Improving & Policing the Employee Safety Concern Process

November 21st, 2018

Continuous improvement is one aspect of the auto industry that can be frustrating for all of us. Change is uncomfortable, but sometimes it is inevitable, and sometimes we may be given a chance to offer input on the direction of that change. Recently, the Element Champion for Employee Engagement offered us the opportunity to give input to help improve the ESCP forms, and we responded.

We now have a risk rating calculation tool attached to the Level 4 tracking sheet. Now the G/L is required to use the risk assessment rating tool to calculate the risk rating associated with the concern. The tool removes a lot of subjectivity for assessing risk, and if the tool rates the risk as high or unacceptable, the rest of the risk assessment must be completed in conjunction with the JHSC. This enables us to become involved earlier in the process, giving us the opportunity to recommend countermeasures that may be more acceptable to the member who raised the concern, to help resolve the concern while improving employee engagement. Also added to the Level 4 sheet are reminders that issues must remain open on the Level 5 sheet until resolved, regardless of the stage of escalation, and that ONGOING FEEDBACK be given to the team or individual who raised the concern.

The Level 2 Scorecard is used by the Business Team Managers to report their team’s safety performance to the Plant Safety Review Board. New to this form is a box that reports the number of employee safety concerns opened and closed during the month. This will accomplish a couple things. For one, if there are no safety concerns raised in a month, the department is either a really safe place to work or maybe employee engagement is suffering because employees may not be comfortable with the process, which should be investigated. The other thing is, if there are more concerns opened than closed does this Business Team need some help, coaching or more resources for addressing employee safety concerns?

New to the Level 5 Safety Concern sheet is a box to identify an issue as an ergonomic concern. This was a recommendation from the Plant’s Ergonomics Committee, which helps drive an ergo issue more quickly than the present ESCP escalation process to the Dept. Industrial Engineer and your Ergo / Placement Rep.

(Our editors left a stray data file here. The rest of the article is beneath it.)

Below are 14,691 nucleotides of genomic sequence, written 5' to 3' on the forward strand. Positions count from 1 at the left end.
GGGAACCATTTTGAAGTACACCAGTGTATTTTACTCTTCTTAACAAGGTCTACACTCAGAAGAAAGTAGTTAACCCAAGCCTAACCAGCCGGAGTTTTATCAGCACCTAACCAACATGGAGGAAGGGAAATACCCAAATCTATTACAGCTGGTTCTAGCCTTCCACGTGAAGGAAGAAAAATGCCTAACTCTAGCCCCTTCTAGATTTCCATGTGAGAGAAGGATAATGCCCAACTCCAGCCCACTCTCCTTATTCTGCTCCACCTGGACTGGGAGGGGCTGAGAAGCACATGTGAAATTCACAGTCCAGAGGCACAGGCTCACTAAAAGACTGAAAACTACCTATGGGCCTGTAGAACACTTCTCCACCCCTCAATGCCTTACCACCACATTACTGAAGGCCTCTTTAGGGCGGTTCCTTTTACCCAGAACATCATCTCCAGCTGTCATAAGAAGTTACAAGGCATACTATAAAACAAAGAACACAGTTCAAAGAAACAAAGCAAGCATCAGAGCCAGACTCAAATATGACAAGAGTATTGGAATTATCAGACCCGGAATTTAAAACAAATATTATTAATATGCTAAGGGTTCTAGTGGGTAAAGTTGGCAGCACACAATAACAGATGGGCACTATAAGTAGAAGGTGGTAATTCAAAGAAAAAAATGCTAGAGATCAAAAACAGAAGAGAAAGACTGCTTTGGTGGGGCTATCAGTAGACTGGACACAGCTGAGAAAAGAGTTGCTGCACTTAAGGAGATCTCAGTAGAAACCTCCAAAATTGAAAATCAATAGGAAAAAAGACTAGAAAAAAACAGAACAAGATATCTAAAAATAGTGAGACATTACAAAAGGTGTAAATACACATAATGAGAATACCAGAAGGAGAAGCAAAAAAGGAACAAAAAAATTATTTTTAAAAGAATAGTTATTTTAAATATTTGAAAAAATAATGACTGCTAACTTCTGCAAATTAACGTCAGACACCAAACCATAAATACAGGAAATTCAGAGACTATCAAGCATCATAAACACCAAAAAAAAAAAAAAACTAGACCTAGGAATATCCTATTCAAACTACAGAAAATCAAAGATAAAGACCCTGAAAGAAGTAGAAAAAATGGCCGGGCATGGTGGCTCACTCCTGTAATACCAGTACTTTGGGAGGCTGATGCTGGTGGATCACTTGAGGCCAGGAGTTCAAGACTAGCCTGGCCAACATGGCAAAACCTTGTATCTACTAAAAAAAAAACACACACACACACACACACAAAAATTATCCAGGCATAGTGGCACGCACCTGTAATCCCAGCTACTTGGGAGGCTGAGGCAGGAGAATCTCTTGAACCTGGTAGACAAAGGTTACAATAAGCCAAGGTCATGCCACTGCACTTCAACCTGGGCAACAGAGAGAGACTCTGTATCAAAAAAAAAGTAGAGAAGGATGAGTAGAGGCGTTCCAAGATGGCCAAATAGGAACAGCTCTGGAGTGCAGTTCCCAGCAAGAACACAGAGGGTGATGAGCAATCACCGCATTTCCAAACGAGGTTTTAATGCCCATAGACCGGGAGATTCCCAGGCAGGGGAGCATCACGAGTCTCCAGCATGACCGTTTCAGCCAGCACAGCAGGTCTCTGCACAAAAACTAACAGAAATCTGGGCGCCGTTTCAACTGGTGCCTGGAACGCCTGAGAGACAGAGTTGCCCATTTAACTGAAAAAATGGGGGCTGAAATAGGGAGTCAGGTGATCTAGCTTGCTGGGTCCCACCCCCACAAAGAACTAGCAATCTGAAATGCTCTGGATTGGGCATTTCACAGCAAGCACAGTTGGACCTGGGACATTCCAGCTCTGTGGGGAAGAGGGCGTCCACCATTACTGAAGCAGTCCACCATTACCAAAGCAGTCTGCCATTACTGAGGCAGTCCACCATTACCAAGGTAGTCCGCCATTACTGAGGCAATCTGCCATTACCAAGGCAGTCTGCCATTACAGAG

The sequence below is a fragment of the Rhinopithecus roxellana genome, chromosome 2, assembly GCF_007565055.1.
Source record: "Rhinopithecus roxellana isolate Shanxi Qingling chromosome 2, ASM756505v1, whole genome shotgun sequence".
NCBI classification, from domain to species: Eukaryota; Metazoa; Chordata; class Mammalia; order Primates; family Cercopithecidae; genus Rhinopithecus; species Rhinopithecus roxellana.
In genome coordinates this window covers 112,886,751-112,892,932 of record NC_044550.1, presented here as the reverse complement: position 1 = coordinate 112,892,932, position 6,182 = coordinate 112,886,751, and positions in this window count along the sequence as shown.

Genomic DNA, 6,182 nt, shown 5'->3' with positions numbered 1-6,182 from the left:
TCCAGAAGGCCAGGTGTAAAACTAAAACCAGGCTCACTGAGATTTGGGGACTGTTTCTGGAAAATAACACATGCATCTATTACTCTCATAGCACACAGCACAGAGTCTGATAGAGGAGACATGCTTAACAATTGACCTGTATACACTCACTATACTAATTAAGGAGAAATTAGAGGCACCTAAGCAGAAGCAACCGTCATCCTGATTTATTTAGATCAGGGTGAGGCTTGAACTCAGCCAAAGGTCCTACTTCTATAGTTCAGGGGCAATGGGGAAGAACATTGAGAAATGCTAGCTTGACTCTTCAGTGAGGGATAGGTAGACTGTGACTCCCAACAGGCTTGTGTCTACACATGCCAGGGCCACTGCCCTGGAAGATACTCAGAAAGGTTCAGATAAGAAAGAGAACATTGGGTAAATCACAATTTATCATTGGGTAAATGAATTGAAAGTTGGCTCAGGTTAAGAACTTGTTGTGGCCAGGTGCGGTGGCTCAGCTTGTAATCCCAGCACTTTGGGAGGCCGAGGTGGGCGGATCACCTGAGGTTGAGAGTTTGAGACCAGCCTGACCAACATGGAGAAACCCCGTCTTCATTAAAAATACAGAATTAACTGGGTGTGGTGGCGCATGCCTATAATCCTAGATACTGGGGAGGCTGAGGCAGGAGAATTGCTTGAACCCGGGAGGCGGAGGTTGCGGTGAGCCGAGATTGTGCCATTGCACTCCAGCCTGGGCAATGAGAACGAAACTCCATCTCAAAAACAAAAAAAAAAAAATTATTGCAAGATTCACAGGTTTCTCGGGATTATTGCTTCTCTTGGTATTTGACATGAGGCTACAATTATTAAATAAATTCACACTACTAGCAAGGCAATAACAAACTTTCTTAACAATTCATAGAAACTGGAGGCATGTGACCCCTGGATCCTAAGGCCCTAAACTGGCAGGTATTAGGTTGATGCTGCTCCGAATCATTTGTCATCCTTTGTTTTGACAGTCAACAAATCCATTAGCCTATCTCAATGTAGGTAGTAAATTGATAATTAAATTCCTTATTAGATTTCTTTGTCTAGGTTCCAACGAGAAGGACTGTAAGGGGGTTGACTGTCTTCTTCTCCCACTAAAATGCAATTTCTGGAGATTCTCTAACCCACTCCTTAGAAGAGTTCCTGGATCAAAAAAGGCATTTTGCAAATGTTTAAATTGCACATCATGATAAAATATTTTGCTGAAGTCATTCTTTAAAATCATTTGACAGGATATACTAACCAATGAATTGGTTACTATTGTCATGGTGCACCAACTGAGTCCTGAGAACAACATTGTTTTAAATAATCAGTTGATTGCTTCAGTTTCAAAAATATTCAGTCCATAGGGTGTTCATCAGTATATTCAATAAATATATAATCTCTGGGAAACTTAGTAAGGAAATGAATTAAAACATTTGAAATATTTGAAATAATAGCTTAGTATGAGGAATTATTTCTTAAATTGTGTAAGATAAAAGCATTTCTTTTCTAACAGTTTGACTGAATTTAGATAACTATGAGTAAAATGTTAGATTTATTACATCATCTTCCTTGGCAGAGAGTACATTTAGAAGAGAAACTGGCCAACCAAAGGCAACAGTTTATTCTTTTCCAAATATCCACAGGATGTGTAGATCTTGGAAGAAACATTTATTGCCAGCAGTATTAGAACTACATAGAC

The Employee Safety Concern Process may be part of the Company’s Global Manufacturing System, but it really belongs to us. Ownership of a safety concern is huge and because you have the right to refuse unsafe work, your engagement in the Employee Safety Concern Process is a very valuable tool for us as your Reps. Jointly recognized is the importance of resolving health and safety concerns before they become work refusals and without loss of production. This is why the ESCP was created. This is also why documenting a safety concern is so important.

A recent work refusal in Gen V Crank resulted because an issue that was raised by a team member was not documented by the G/L. Three weeks went by with no investigation of the issue, no proposed countermeasures, no offer of anything using the hierarchy of controls other that the offer of PPE. Had the ESCP been followed, those three weeks could have been used to resolve the issue and the work refusal might not have happened. Our job as your Reps is to police and audit the ESCP. We have developed our own documentation process for that, which will see us visit each board in every department for a monthly update of our process. We do this to drive any needed action for a timelier resolution of your safety concerns, by following your departments escalation process rather than taking issues to the JHSC, which may take longer.

Pig Mats

One issue we raised at the JHSC, to address an injury that occurred to a Team Member who slipped and fell in a puddle of coolant in Gen V Block, began with our simple recommendation for GSC to supply each machining department with pig mats delivered to POU racks. This issue has been on our JHSC minutes since Feb. 2018, and we have worked to overcome so much resistance to this recommendation, to cost, to waste disposal, to supply and demand challenges, to challenging the status quo. The resolve, for now, is each department will have a bin, or more than one, filled and owned by the T/Ls so puddles and leaks can more quickly be addressed by team members prior to more in-depth corrective action. The Element Champion for walking and working surfaces will monitor their use going forward, adjust as needed and the issue will soon be closed.

Chip Management  

This issue we raised at the JHSC Aug. 2017. GM Global Guidelines for Metalworking Fluid Systems recommends chip management be done at the end of each shift. We found some departments weren’t doing chip management at all, and machines would fault out they were so packed with chips. This is a safety issue because bacteria and mold can grow inside stagnating piles of chips, as well as the pools and floods caused by dams of chips inside machines. We wanted more accountability for this throughout the plant, but each department seemed to be doing something different. We are now very close to closing this issue, and while not everything we may have wanted, the proposed solution is visible and accountable, to both us and management. It was not our intention to create more work for fewer people, but chip management is a very important part of our maintenance process that must be properly managed and not overlooked.